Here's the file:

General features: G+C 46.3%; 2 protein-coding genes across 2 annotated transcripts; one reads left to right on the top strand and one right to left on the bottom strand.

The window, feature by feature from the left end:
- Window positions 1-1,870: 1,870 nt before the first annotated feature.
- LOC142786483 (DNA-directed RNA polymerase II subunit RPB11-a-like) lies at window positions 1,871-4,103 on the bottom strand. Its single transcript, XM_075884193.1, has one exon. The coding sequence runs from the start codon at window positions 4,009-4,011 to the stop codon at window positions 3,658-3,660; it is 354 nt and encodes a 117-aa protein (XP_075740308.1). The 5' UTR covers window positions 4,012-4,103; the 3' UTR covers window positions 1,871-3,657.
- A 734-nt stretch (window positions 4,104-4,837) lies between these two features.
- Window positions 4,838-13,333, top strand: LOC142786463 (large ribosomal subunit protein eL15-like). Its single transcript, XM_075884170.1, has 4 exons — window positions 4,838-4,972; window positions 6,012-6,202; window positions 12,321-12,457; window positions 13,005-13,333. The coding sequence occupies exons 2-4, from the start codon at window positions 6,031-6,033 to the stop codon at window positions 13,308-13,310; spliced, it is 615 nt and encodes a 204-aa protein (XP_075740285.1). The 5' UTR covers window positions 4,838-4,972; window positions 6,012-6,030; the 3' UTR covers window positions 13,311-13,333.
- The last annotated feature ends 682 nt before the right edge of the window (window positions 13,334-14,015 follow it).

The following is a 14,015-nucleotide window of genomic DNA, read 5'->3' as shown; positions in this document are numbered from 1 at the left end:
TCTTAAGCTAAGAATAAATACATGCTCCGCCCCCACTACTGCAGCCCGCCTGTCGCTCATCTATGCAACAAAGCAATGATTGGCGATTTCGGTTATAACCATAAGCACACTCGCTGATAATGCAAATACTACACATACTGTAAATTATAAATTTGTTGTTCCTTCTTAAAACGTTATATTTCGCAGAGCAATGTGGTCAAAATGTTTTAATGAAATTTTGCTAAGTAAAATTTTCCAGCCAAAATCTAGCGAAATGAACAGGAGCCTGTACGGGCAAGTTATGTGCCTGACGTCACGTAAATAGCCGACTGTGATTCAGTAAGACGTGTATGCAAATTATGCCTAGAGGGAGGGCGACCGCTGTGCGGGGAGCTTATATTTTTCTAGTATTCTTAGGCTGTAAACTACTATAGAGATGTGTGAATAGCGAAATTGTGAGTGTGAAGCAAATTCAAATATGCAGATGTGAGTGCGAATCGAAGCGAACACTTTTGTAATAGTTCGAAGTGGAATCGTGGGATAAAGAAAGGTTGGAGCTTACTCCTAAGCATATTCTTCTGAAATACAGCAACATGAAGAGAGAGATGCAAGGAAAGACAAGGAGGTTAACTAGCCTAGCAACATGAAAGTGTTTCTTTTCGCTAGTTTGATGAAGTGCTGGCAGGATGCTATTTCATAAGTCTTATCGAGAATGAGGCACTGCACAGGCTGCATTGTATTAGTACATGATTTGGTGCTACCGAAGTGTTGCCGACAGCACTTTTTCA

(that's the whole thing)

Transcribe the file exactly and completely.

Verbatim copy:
General features: G+C 46.3%; 2 protein-coding genes across 2 annotated transcripts; one reads left to right on the top strand and one right to left on the bottom strand.

The window, feature by feature from the left end:
- Window positions 1-1,870: 1,870 nt before the first annotated feature.
- LOC142786483 (DNA-directed RNA polymerase II subunit RPB11-a-like) lies at window positions 1,871-4,103 on the bottom strand. Its single transcript, XM_075884193.1, has one exon. The coding sequence runs from the start codon at window positions 4,009-4,011 to the stop codon at window positions 3,658-3,660; it is 354 nt and encodes a 117-aa protein (XP_075740308.1). The 5' UTR covers window positions 4,012-4,103; the 3' UTR covers window positions 1,871-3,657.
- A 734-nt stretch (window positions 4,104-4,837) lies between these two features.
- Window positions 4,838-13,333, top strand: LOC142786463 (large ribosomal subunit protein eL15-like). Its single transcript, XM_075884170.1, has 4 exons — window positions 4,838-4,972; window positions 6,012-6,202; window positions 12,321-12,457; window positions 13,005-13,333. The coding sequence occupies exons 2-4, from the start codon at window positions 6,031-6,033 to the stop codon at window positions 13,308-13,310; spliced, it is 615 nt and encodes a 204-aa protein (XP_075740285.1). The 5' UTR covers window positions 4,838-4,972; window positions 6,012-6,030; the 3' UTR covers window positions 13,311-13,333.
- The last annotated feature ends 682 nt before the right edge of the window (window positions 13,334-14,015 follow it).

The following is a 14,015-nucleotide window of genomic DNA, read 5'->3' as shown; positions in this document are numbered from 1 at the left end:
TCTTAAGCTAAGAATAAATACATGCTCCGCCCCCACTACTGCAGCCCGCCTGTCGCTCATCTATGCAACAAAGCAATGATTGGCGATTTCGGTTATAACCATAAGCACACTCGCTGATAATGCAAATACTACACATACTGTAAATTATAAATTTGTTGTTCCTTCTTAAAACGTTATATTTCGCAGAGCAATGTGGTCAAAATGTTTTAATGAAATTTTGCTAAGTAAAATTTTCCAGCCAAAATCTAGCGAAATGAACAGGAGCCTGTACGGGCAAGTTATGTGCCTGACGTCACGTAAATAGCCGACTGTGATTCAGTAAGACGTGTATGCAAATTATGCCTAGAGGGAGGGCGACCGCTGTGCGGGGAGCTTATATTTTTCTAGTATTCTTAGGCTGTAAACTACTATAGAGATGTGTGAATAGCGAAATTGTGAGTGTGAAGCAAATTCAAATATGCAGATGTGAGTGCGAATCGAAGCGAACACTTTTGTAATAGTTCGAAGTGGAATCGTGGGATAAAGAAAGGTTGGAGCTTACTCCTAAGCATATTCTTCTGAAATACAGCAACATGAAGAGAGAGATGCAAGGAAAGACAAGGAGGTTAACTAGCCTAGCAACATGAAAGTGTTTCTTTTCGCTAGTTTGATGAAGTGCTGGCAGGATGCTATTTCATAAGTCTTATCGAGAATGAGGCACTGCACAGGCTGCATTGTATTAGTACATGATTTGGTGCTACCGAAGTGTTGCCGACAGCACTTTTTCA